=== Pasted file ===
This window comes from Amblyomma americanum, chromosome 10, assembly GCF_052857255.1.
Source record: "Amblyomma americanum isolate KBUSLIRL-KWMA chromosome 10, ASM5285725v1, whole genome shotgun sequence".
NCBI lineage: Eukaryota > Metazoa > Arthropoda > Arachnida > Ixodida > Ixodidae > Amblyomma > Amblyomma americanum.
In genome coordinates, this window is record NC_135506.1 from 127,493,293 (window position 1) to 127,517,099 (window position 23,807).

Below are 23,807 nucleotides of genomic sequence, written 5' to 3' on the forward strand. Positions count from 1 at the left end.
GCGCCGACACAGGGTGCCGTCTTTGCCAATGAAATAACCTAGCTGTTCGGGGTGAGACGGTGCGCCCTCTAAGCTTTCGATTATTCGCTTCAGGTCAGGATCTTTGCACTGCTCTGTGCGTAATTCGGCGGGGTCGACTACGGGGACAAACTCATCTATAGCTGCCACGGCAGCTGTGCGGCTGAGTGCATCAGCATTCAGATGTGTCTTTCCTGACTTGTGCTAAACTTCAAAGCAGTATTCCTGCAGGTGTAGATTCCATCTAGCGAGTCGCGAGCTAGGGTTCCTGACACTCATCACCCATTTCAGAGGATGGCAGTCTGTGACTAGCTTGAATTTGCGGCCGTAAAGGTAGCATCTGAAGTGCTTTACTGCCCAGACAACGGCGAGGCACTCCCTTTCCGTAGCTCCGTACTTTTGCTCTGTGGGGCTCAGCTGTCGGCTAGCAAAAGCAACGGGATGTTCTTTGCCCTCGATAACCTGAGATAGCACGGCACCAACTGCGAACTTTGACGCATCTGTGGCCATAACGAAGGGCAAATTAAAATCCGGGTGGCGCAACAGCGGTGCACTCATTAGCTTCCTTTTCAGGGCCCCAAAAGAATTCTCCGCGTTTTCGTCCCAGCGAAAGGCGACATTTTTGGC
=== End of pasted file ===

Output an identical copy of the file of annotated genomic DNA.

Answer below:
This window comes from Amblyomma americanum, chromosome 10, assembly GCF_052857255.1.
Source record: "Amblyomma americanum isolate KBUSLIRL-KWMA chromosome 10, ASM5285725v1, whole genome shotgun sequence".
NCBI lineage: Eukaryota > Metazoa > Arthropoda > Arachnida > Ixodida > Ixodidae > Amblyomma > Amblyomma americanum.
In genome coordinates, this window is record NC_135506.1 from 127,493,293 (window position 1) to 127,517,099 (window position 23,807).

Below are 23,807 nucleotides of genomic sequence, written 5' to 3' on the forward strand. Positions count from 1 at the left end.
GCGCCGACACAGGGTGCCGTCTTTGCCAATGAAATAACCTAGCTGTTCGGGGTGAGACGGTGCGCCCTCTAAGCTTTCGATTATTCGCTTCAGGTCAGGATCTTTGCACTGCTCTGTGCGTAATTCGGCGGGGTCGACTACGGGGACAAACTCATCTATAGCTGCCACGGCAGCTGTGCGGCTGAGTGCATCAGCATTCAGATGTGTCTTTCCTGACTTGTGCTAAACTTCAAAGCAGTATTCCTGCAGGTGTAGATTCCATCTAGCGAGTCGCGAGCTAGGGTTCCTGACACTCATCACCCATTTCAGAGGATGGCAGTCTGTGACTAGCTTGAATTTGCGGCCGTAAAGGTAGCATCTGAAGTGCTTTACTGCCCAGACAACGGCGAGGCACTCCCTTTCCGTAGCTCCGTACTTTTGCTCTGTGGGGCTCAGCTGTCGGCTAGCAAAAGCAACGGGATGTTCTTTGCCCTCGATAACCTGAGATAGCACGGCACCAACTGCGAACTTTGACGCATCTGTGGCCATAACGAAGGGCAAATTAAAATCCGGGTGGCGCAACAGCGGTGCACTCATTAGCTTCCTTTTCAGGGCCCCAAAAGAATTCTCCGCGTTTTCGTCCCAGCGAAAGGCGACATTTTTGGC